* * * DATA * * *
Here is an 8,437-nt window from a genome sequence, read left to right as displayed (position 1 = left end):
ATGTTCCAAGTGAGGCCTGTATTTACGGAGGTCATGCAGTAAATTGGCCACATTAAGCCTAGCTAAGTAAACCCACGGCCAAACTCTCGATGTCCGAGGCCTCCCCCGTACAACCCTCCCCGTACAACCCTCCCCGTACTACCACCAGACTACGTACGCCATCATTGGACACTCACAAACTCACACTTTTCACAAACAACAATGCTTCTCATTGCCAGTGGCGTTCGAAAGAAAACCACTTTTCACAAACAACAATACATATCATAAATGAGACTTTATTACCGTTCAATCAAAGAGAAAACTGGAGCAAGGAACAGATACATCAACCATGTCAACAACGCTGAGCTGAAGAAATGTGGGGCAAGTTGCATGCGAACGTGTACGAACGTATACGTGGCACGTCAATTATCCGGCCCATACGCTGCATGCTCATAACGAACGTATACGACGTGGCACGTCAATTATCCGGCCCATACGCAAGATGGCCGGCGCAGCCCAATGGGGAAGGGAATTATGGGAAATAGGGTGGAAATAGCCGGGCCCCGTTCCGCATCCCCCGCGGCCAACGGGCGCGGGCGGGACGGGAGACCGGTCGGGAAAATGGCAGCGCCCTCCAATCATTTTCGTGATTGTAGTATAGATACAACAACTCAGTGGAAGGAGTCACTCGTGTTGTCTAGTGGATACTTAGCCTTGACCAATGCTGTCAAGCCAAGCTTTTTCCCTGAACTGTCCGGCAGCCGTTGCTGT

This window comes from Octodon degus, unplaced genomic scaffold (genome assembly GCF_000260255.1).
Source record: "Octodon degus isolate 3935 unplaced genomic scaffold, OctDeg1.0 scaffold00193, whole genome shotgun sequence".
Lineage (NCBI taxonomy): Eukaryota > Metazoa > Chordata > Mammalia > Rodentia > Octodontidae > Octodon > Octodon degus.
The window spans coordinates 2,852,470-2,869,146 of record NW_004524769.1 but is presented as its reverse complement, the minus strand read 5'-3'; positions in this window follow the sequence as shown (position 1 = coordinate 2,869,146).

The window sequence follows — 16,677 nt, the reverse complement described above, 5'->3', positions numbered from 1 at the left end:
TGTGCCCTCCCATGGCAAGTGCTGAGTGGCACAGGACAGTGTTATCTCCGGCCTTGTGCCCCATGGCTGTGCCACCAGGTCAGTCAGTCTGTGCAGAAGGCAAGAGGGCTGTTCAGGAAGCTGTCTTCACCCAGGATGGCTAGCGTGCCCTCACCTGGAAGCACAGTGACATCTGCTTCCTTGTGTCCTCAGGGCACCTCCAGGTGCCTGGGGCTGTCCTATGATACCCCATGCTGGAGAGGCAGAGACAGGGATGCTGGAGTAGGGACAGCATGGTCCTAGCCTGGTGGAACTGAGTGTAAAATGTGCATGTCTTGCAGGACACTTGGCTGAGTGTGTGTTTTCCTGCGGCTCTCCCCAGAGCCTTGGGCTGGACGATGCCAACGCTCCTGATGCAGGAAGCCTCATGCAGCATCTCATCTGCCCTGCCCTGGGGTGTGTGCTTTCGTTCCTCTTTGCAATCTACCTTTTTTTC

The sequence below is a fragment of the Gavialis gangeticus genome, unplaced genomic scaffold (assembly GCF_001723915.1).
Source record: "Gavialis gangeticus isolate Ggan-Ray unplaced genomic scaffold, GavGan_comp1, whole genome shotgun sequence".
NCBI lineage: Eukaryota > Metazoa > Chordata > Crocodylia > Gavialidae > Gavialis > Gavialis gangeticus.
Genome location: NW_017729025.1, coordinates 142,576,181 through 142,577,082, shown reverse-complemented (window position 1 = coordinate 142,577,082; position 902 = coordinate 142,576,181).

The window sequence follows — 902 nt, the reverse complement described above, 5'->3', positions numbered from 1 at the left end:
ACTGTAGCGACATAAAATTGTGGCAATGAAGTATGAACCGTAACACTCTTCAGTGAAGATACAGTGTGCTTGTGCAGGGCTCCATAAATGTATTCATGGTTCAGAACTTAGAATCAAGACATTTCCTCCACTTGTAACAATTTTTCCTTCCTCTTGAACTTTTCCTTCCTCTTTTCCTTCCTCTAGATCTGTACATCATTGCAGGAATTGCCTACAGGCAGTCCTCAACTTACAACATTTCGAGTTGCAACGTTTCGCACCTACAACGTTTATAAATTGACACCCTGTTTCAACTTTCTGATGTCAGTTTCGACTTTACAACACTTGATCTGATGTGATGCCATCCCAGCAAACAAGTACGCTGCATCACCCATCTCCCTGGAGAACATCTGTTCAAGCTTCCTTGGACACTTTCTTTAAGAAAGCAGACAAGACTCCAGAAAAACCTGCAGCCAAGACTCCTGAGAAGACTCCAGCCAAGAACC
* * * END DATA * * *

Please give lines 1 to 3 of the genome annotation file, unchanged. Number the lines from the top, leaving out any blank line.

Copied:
Here is an 8,437-nt window from a genome sequence, read left to right as displayed (position 1 = left end):
ATGTTCCAAGTGAGGCCTGTATTTACGGAGGTCATGCAGTAAATTGGCCACATTAAGCCTAGCTAAGTAAACCCACGGCCAAACTCTCGATGTCCGAGGCCTCCCCCGTACAACCCTCCCCGTACAACCCTCCCCGTACTACCACCAGACTACGTACGCCATCATTGGACACTCACAAACTCACACTTTTCACAAACAACAATGCTTCTCATTGCCAGTGGCGTTCGAAAGAAAACCACTTTTCACAAACAACAATACATATCATAAATGAGACTTTATTACCGTTCAATCAAAGAGAAAACTGGAGCAAGGAACAGATACATCAACCATGTCAACAACGCTGAGCTGAAGAAATGTGGGGCAAGTTGCATGCGAACGTGTACGAACGTATACGTGGCACGTCAATTATCCGGCCCATACGCTGCATGCTCATAACGAACGTATACGACGTGGCACGTCAATTATCCGGCCCATACGCAAGATGGCCGGCGCAGCCCAATGGGGAAGGGAATTATGGGAAATAGGGTGGAAATAGCCGGGCCCCGTTCCGCATCCCCCGCGGCCAACGGGCGCGGGCGGGACGGGAGACCGGTCGGGAAAATGGCAGCGCCCTCCAATCATTTTCGTGATTGTAGTATAGATACAACAACTCAGTGGAAGGAGTCACTCGTGTTGTCTAGTGGATACTTAGCCTTGACCAATGCTGTCAAGCCAAGCTTTTTCCCTGAACTGTCCGGCAGCCGTTGCTGT

This window comes from Octodon degus, unplaced genomic scaffold (genome assembly GCF_000260255.1).